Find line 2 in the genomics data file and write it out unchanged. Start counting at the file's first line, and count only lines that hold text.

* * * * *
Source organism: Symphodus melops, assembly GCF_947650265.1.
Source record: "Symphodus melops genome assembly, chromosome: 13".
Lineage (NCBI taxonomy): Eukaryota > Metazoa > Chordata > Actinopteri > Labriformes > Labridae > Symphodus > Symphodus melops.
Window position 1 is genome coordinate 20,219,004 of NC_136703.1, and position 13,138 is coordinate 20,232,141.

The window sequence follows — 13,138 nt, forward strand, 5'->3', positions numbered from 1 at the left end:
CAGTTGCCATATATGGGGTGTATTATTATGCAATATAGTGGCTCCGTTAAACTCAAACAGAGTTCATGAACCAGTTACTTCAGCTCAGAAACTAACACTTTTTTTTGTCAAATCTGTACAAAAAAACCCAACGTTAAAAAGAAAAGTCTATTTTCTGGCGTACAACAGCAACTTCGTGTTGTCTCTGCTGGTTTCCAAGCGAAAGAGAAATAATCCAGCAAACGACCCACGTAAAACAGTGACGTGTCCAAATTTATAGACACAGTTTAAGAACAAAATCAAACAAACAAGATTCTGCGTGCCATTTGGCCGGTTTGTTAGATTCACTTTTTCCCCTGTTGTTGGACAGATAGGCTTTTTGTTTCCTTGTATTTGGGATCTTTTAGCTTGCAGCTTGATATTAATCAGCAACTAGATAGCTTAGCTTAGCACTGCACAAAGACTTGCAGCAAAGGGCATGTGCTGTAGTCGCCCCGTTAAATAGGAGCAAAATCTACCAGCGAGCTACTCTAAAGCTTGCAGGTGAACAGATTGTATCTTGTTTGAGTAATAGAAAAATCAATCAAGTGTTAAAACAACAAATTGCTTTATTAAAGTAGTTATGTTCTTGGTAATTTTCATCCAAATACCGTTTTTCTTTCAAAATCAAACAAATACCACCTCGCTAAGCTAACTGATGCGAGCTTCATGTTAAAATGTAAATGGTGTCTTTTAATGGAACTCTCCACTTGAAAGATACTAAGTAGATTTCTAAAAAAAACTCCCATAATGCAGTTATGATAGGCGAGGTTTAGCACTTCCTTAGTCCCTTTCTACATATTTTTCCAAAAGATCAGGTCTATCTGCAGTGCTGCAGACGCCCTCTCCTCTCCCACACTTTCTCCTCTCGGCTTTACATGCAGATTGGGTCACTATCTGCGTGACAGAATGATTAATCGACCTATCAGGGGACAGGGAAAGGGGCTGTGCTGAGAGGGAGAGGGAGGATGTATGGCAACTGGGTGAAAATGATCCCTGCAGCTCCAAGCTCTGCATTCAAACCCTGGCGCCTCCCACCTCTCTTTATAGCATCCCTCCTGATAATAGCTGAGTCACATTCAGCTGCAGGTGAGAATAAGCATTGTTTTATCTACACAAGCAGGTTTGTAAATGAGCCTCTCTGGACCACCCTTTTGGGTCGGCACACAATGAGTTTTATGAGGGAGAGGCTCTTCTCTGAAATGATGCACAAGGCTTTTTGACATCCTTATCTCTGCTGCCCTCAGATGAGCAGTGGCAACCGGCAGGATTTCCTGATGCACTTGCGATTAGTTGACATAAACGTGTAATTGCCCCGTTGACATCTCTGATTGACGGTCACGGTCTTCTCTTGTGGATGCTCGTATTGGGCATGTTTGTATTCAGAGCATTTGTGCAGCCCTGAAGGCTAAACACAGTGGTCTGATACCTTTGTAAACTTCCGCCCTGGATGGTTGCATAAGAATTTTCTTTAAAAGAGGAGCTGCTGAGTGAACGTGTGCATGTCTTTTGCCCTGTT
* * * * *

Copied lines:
Source record: "Symphodus melops genome assembly, chromosome: 13".